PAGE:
On May 21, PBI-Guatemala posted: “PBI accompanies the Peaceful Resistance of La Puya in the symbolic act of handing over machinery to the mining company caused by a judicial decision. However, the license continues to be suspended.”
Brief timeline and context
In March 2012 residents from San José del Golfo and San Pedro Ayampuc – an area known as La Puya, just north of Guatemala City – set up a 24-hour a day blockade at the entrance of the Vancouver-based Radius Gold Inc. El Tambor mine.
By August 2012, the Canadian company sold El Tambor to US-based Kappes, Cassiday & Associates, but retained an economic interest in the mine (including quarterly royalty payments on the gold production from the mine).
On May 23, 2014, after two years of peaceful struggle, the communities in resistance to the mine were violently evicted by the police.
By February 2016, the Peaceful Resistance of La Puya won a Guatemalan Supreme Court ruling that provisionally suspended the mining licence because there had not been prior consultation with affected communities, as is required under Guatemalan and international law, in particular the International Labour Organization’s Convention 169.
Even after the eviction in 2014 and the court ruling in 2016, members of La Puya continued a 24-hour presence in opposition to the mine.
What has just happened?
Prensa Comunitaria explains: “[On May 21] the immobilization, which had been legally imposed [by the Supreme Court] in 2016, [was] officially lifted. Although, this does not mean that the miner can restart operating activities.”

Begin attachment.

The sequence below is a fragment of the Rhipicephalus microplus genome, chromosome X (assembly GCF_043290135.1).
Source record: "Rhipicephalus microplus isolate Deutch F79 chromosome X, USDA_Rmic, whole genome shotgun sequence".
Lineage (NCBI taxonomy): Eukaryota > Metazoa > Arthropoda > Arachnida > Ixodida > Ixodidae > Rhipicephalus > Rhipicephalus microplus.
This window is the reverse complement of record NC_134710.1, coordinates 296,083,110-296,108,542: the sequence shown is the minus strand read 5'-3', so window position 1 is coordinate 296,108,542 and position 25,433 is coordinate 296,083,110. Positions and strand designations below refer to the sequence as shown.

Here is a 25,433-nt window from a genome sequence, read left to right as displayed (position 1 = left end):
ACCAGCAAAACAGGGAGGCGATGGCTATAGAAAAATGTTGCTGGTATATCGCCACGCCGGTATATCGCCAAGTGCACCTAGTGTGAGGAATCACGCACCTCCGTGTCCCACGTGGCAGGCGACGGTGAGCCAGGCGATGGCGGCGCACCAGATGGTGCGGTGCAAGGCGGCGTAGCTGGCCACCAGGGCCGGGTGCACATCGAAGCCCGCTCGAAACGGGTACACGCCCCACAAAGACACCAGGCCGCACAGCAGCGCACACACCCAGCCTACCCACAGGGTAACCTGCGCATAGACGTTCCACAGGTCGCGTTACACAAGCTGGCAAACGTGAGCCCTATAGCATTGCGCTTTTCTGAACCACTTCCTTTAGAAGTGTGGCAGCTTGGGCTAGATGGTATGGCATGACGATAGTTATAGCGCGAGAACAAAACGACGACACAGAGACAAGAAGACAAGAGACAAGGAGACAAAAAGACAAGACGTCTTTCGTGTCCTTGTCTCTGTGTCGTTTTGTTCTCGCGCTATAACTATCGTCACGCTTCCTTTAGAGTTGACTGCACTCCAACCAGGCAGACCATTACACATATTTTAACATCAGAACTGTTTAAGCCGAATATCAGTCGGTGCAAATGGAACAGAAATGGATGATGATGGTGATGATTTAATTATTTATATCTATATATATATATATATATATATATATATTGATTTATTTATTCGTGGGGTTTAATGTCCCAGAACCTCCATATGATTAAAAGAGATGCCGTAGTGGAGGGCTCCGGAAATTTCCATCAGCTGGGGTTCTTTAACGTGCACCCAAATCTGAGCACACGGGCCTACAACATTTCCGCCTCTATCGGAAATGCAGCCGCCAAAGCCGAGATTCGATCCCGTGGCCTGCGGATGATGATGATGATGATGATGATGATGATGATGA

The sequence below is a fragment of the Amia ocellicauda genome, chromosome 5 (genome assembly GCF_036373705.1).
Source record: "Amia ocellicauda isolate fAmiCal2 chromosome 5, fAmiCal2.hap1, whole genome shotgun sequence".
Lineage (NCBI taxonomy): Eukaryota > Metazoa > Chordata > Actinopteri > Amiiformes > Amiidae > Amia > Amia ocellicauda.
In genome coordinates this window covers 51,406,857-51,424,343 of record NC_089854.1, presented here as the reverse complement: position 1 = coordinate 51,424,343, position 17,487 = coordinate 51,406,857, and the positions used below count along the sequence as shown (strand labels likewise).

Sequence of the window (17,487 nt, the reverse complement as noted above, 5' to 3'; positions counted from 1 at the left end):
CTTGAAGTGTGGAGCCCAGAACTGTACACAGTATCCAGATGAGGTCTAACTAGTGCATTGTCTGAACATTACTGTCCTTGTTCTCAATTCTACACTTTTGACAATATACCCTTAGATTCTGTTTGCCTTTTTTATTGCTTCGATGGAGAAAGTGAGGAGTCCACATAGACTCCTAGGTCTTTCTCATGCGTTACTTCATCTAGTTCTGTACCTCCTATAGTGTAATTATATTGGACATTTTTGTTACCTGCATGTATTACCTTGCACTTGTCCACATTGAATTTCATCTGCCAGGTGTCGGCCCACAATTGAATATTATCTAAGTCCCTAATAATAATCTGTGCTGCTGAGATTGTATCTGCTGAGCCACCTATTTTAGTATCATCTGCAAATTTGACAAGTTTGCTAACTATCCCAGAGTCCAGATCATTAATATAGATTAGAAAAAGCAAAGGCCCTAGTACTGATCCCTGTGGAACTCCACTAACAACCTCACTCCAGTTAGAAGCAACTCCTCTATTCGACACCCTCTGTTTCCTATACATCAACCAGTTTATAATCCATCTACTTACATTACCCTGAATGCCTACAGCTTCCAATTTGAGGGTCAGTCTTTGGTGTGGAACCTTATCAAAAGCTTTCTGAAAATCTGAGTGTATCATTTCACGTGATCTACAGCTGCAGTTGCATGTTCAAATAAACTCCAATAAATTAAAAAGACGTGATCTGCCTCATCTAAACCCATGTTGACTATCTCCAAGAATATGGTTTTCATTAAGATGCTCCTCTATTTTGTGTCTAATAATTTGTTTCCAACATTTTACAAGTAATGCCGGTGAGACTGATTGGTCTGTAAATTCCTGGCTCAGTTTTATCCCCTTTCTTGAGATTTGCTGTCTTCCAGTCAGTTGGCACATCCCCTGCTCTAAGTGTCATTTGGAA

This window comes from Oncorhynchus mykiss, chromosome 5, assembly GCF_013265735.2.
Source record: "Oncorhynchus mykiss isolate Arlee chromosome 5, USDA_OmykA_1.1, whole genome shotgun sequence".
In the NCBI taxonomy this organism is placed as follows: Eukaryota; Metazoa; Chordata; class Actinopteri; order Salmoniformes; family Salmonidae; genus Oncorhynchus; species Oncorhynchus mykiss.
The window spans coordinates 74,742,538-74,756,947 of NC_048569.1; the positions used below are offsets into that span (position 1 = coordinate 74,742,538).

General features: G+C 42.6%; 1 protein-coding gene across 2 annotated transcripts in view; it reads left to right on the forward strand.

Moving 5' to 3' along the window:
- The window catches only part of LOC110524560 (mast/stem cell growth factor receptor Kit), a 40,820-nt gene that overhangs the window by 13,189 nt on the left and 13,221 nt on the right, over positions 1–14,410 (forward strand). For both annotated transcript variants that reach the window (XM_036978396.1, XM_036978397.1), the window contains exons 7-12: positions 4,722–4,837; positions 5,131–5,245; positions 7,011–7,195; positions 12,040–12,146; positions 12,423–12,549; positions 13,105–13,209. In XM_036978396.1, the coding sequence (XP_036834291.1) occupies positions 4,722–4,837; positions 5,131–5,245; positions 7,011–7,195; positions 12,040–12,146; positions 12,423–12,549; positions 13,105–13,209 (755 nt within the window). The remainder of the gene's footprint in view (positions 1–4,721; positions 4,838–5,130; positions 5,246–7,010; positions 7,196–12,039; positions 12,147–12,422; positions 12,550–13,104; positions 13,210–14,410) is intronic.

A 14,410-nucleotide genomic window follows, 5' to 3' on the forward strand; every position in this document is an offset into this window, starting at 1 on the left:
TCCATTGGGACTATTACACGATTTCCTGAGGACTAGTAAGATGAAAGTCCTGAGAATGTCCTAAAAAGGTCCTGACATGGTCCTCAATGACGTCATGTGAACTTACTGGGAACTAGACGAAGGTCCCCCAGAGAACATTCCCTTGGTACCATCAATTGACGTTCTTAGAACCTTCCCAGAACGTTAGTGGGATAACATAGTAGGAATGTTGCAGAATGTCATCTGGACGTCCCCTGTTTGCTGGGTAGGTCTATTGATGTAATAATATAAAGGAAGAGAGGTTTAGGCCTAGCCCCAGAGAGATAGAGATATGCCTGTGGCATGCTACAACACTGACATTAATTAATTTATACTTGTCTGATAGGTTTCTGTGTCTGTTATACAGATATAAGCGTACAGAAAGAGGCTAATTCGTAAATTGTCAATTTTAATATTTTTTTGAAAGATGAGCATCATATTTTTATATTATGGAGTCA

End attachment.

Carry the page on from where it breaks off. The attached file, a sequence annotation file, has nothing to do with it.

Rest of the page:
It also notes: “At a hearing on March 25, 2021, in the 4th Court, the judge resolved an incident raised by the mining company, on the lifting of the immobilization of the Progreso VII Derivada [El Tambor] project.”
What happens now?
Prensa Libre explains (in an article about the start of a preparatory process for a consultation with the community on the El Escobal mine): “Regarding the Progreso VII Derivada [El Tambor] mine, they have not yet received the execution, so the preparatory process cannot begin. This ruling is not yet final because the Constitutional Court must resolve extensions that the parties presented, the Ministry of Energy and Mines (MEM) added.”
Prensa Comunitaria notes: “[The Peaceful Resistance] reaffirms its commitment to peaceful struggle for the defense of life and natural goods and territory.”
“Faced with this situation, they call on the population, to be vigilant in the face of any action by the mining company, which may give evidence of continued exploitation, since the operating licence remains suspended.”
The full statement by the Peaceful Resistance has been translated into English by the Guatemala Solidarity Network and can be read here.
The Peace Brigades International-Guatemala Project has accompanied the Peaceful Resistance of La Puya since November 2012.